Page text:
UNIVERSITY OF SYDNEY
FOR THE YEAR
ALFRED HENRY PETTIFER, Acting Government Peiiïter.
PUBLISHER TO THR UNIVERSITY,
KEY TO THE PLAN OF UNIVERSITY
A—The Great Hall.
B —Main Building.
F —Maoleay Museum and Botany.
0 —Engineering, Civil and Mechanical.
P —Electrical Engineering.
Q—Bank Block (Engineering Technology).
E—Chemistry and Organic Chemistry.
S —Old Medical School
T —School of Public Health and Tropical Medicine.
TJ —Mathematics, Physics, and Cancer Eesearch.
X —A'nim.íl House.
Y—New Medical School.
S —St. Andrew's College.
•k —Post Office.
It has been decided to omit from the Calendar for 1941 a
number of sections which have not been changed since the
publication of the Calendar for 1939. Full information in
regard to the omitted sections will readily be given on appli-
cation to the Registrar.
Bequests and Donations to the Unîvehsity ... 15
Calendar for 1942 ... 16
University Officers 28
By-Laws of the University 68
Prize Compositions 193
Nicholson Museum 196
Fellowships, Scholarships and Prizes 209
Table of Fees ... 235
Degrees Conferred ... ... ... ... ... 241
Diplomas Awarded ... ... ... ... ... 258
Lists of Undergraduates 262
Recognised Hospitals . 320
Time Tables of Lectures 331
Courses of Study for 1942 366
Results of Matriculation and Annual Examinations 546
Report of the Senate and Accounts for the Year 1940 ... 617
Index ... ... i
The University of Sydney was incorporated by an Act of the
Legislature of Serw South Wales, which received the Boyal
Assent on the 1st of October, 1850. This Act was amended by
subsequent Acts, enlarging the scope of the University, and tüe
whole have been consolidated in the University and University
Colleges Act, 1900-1937. The consolidated act was published
in full in the University Calendar for 1939.
By a Boyal Charter issued 7th February, 1858, the same rank,
style, and precedence are granted to Graduates of the University
of Sydney as are enjoyed by Graduates of Universities within
the United Kingdom. The Boyal Charter was published in
full in the University Calendar for 1939.
By the University and University Colleges Act of 1900 and
the subsequent Act of 1912, the University of Sydney is declared
to be a body politic and corporate, consisting of a Senate con-
stituted of four Fellows appointed by the Governor, one Fellow
elected by the members of the Legislative Council, one Fellow
elected by the members of the Legislative Assembly, five Fellows
representative of the teaching staff of the University, ten Fellows
elected by the graduates of the University, three Fellows
elected by the aforesaid Fellows, and the Vice-Chancellor
for the time being. The Act of 1912 provided that in.
addition to the ten Fellows elected by the graduates, The
Honourable Sir Normand MacLaurin and His Honour Judge
Backhouse should each during his life be a Fellow of the Senate.
The term of office of a Fellow is fixed by statute at five years,
and at two years in the case of Fellows representative of the
teaching staff. The Act of 1936 provides for the election of an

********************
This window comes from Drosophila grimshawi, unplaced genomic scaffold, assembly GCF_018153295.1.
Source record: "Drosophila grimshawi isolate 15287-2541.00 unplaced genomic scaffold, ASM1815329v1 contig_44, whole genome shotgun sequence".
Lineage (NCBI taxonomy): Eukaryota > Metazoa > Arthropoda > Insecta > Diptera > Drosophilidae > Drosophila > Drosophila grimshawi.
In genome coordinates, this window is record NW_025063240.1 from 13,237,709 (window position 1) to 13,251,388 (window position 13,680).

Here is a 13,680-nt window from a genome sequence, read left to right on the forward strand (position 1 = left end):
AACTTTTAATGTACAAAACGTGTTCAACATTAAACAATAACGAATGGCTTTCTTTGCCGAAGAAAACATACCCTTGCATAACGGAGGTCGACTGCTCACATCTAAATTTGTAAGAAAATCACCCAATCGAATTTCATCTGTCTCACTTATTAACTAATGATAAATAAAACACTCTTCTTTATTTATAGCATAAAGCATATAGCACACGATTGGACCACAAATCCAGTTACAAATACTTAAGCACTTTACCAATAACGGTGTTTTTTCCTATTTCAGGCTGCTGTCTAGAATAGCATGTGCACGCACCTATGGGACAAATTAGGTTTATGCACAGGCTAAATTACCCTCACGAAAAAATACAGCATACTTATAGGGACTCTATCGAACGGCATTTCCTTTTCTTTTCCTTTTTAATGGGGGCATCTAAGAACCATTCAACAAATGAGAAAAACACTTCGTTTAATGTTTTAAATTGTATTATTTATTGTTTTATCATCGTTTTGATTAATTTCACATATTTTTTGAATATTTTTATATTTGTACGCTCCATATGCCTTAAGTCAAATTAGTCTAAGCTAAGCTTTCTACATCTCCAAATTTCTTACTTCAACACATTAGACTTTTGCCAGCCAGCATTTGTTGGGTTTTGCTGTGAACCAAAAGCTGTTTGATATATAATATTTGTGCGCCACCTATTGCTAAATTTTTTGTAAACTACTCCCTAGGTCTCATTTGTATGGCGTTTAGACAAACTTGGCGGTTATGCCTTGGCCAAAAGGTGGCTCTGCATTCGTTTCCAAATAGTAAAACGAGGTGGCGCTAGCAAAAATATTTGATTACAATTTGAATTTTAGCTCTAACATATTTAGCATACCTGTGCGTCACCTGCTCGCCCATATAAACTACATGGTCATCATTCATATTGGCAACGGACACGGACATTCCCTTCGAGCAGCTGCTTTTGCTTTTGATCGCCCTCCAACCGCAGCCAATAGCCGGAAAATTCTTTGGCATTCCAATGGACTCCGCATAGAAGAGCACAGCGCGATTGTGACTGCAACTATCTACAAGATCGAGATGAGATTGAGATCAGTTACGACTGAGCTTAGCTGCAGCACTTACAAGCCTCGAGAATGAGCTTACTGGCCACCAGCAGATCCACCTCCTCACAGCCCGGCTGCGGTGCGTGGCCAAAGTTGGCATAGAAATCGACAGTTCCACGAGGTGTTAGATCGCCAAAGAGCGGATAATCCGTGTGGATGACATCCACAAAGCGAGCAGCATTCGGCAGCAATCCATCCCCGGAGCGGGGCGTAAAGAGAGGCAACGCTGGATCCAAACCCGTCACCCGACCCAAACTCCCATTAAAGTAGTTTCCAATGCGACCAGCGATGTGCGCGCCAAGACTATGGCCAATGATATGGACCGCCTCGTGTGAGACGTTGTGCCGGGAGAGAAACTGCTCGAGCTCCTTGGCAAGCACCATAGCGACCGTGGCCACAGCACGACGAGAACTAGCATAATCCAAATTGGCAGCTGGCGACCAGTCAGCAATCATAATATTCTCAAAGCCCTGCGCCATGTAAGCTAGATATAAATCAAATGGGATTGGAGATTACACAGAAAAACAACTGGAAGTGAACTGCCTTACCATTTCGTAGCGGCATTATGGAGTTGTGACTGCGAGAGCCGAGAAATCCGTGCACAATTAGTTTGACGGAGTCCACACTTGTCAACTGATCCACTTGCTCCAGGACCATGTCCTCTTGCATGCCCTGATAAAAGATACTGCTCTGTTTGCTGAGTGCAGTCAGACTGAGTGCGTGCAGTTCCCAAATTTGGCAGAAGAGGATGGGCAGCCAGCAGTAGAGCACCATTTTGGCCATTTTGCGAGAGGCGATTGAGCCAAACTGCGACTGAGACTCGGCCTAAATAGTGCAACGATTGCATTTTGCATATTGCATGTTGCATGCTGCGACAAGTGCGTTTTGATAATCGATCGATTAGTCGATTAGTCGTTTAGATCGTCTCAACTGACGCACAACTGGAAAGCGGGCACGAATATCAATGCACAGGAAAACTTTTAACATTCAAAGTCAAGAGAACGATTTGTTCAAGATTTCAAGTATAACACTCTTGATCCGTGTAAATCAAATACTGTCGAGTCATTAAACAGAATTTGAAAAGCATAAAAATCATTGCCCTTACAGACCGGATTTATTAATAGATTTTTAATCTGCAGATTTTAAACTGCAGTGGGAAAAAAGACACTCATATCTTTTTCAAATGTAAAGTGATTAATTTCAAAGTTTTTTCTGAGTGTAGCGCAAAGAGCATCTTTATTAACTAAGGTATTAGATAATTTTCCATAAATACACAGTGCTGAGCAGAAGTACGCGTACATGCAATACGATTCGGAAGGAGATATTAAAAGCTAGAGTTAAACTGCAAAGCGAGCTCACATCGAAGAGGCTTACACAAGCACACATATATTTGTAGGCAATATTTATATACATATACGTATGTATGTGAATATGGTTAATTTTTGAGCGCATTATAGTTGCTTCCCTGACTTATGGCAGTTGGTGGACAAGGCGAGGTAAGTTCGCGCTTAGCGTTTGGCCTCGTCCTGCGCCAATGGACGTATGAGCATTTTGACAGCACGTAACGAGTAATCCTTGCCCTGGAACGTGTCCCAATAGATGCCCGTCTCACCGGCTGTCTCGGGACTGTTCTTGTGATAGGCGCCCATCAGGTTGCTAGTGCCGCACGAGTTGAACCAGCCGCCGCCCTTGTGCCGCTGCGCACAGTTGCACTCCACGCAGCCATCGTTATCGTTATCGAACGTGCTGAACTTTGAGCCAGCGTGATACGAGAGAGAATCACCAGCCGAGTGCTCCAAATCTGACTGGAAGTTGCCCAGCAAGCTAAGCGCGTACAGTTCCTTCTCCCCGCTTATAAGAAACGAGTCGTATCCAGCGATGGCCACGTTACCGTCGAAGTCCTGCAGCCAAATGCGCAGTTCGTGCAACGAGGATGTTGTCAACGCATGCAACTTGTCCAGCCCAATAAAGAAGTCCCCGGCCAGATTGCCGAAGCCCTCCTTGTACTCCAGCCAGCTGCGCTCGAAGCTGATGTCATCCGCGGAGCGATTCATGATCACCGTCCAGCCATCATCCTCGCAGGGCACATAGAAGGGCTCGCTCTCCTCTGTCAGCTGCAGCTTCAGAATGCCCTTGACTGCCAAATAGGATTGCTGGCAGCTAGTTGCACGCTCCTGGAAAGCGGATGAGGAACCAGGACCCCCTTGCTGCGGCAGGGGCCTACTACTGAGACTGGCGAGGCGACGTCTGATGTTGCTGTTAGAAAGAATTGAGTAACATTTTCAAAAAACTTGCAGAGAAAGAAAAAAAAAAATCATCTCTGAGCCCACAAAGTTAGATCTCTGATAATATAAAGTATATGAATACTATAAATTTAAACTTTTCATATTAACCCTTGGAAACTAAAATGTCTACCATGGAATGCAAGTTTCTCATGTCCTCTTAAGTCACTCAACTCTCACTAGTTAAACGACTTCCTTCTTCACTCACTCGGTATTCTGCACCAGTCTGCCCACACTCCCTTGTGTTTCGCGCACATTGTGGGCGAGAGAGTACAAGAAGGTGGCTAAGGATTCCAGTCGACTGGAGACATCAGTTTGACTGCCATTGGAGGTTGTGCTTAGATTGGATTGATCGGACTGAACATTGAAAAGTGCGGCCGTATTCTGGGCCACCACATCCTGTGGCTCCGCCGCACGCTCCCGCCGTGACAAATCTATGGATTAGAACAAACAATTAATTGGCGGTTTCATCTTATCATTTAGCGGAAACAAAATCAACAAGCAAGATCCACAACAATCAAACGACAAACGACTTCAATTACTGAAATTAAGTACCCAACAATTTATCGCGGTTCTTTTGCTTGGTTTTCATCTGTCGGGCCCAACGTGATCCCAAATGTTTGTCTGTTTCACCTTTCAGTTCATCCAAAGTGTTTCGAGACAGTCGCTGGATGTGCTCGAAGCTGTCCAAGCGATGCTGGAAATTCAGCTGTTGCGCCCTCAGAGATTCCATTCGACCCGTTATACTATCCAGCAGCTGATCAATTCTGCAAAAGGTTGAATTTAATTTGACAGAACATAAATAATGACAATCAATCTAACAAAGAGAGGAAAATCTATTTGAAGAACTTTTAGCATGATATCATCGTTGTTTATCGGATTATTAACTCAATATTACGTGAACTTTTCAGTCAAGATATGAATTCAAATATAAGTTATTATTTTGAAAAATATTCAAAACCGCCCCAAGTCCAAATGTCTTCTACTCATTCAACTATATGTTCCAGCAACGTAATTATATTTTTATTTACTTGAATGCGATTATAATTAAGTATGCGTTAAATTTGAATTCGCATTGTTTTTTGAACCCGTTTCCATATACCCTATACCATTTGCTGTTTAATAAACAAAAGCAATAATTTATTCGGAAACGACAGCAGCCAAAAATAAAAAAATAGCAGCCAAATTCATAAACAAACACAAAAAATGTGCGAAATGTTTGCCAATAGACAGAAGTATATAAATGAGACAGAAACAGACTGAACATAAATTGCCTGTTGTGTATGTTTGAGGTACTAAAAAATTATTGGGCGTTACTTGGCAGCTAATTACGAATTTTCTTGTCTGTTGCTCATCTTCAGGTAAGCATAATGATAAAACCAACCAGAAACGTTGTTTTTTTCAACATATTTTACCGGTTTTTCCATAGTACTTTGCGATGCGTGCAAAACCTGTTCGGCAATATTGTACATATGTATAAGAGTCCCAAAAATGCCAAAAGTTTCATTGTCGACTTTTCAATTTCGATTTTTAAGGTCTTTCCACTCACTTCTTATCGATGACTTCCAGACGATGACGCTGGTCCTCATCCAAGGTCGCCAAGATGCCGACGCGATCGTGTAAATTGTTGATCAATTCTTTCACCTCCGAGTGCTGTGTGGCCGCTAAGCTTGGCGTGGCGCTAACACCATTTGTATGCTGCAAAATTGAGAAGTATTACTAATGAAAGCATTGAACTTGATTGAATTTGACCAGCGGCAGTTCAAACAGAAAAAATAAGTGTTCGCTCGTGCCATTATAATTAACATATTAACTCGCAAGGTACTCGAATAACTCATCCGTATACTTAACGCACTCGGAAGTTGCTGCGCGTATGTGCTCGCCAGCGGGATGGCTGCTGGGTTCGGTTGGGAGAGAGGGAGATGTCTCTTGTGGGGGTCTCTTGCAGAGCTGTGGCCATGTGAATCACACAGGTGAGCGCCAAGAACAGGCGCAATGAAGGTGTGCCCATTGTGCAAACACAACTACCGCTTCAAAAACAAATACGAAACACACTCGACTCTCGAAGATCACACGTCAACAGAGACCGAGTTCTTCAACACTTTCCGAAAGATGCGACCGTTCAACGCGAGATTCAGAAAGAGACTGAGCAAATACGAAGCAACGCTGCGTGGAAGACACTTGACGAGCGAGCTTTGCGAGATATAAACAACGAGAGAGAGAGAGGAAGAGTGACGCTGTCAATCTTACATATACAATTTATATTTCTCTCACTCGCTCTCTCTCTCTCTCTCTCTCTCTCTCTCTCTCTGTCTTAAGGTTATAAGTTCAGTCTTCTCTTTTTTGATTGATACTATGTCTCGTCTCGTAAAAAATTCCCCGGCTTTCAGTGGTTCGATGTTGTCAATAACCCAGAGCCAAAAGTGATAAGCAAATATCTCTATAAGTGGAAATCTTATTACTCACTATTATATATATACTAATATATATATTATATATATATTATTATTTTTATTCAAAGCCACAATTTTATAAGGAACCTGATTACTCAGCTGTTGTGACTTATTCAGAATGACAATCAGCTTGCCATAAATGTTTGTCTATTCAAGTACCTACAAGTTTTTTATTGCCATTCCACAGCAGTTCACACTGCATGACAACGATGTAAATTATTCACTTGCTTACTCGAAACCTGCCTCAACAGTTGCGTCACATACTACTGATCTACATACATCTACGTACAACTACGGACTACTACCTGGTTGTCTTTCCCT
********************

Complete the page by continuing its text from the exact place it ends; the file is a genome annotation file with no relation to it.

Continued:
additional Fellow, a Graduate of the University of Sydney, to
be representative of the undergraduates. The term of the office
of Chancellor is fixed by by-law at three years; that of the
Deputy-Chancellor is limited by statute to one year. In botl.
cases the retiring officer is eligible for re-election. The Senate
has power to appoint all Professors and other Officers, and has
the entire management and superintendence over the affairs of
the University, with power to make by-laws· governing the disci-
pline, curriculum, and other matters, which by-laws, however,,
must be submitted for the approval of the Governor.
The Senate is empowered to give such instruction, and to
grant such degrees and certificates in the nature of degrees as it
thinks fit, in all branches of knowledge. Women are admitted
to all University privileges equally with men.
From 1916 to 1937 the University had a statutory annual
endowment of £30,000 from the Government of New South
Wales, and it also received special Parliamentary appropriations
for specific purposes, including Evening and University Exten-
sion Lectures; Departments of Agriculture and Veterinary
Science, of Botany, Organic Chemistry (Pure and Applied) ;
Economics; and Mechanical Engineering; Anthropology; the
maintenance of Science Research Scholarships; Tutorial Classes
and other purposes; provision was also made by statute for a
Chair of Architecture. Under the Act of 1937 the Statutory
annual endowment has been fixed at £100,000; this amount
includes the previous annual endowment of £30,000, the special
appropriations mentioned before, and provides an increase of
approximately £32,000 in the annual endowment. The Univer-
sity also derives income from the Challis Fund, the McCaughey
Fund, and the Oswald Watt Fund for general purposes; from
the Peter Nicol Eussell Fund for the School of Engineering;
-the Fisher Fund for the Library; the Bosch Fund for the
Faculty of Medicine, and the fees of students.
There are ten Faculties in the University, viz., Arts, Law,
Medicine, Science, Engineering, Dentistry, Veterinary Science,
Agriculture, Economics, and Architecture.
In the Faculty of Arts three Degrees are given—namely,
Bachelor of Arts, Master of Arts and Doctor of Letters. The
curriculum of study for the Pass Degree of B.A. extends over
a period of not less than three years, during which students are
required to attend lectures and pass examinations. Honours
Schools have been established providing courses for the Honours
B.A. Degree extending over four years.
Courses for Diplomas in Education and in Anthropology are
Evening Lectures are given, which include all the subjects
necessary for the Pass Degree of Bachelor of Arts, with limited
In the Faculty of Law the Degrees of LL.B. and LL.D. are
given. The curriculum of study for the Degree of LL.B. extends
over four years. The Degree of Bachelor of Laws is recognised
under certain conditions by the Board for the admission of
Barristers in New South Wales as a qualification for admission
to the Bar.
In the Faculty of Medicine four Degrees are granted, viz.,
Bachelor of Medicine, Bachelor of Surgery, Doctor of Medicine,
and Master of Surgery. The course of study for the Degree«
of M.B. and B.S. extends over a period of six years. Diploma«
in Public Health, Tropical Medicine, Tropical Hygiene,
Psychological Medicine and Radiology are also granted.
The Degrees in Medicine and Surgery granted by the Uni-
versity of Sydney may be registered upon the Colonial List of
the British Medical Register, under section 13 of The Imperial
Medical Act of 1886.
In the Faculty of Science the Degrees of Bachelor of Science,
Master of Science, and Doctor of Science are given. The course
for the Pass Degree of B.Sc. extends over a period of at least
three years and for the Honours B.Sc. Degree over a period of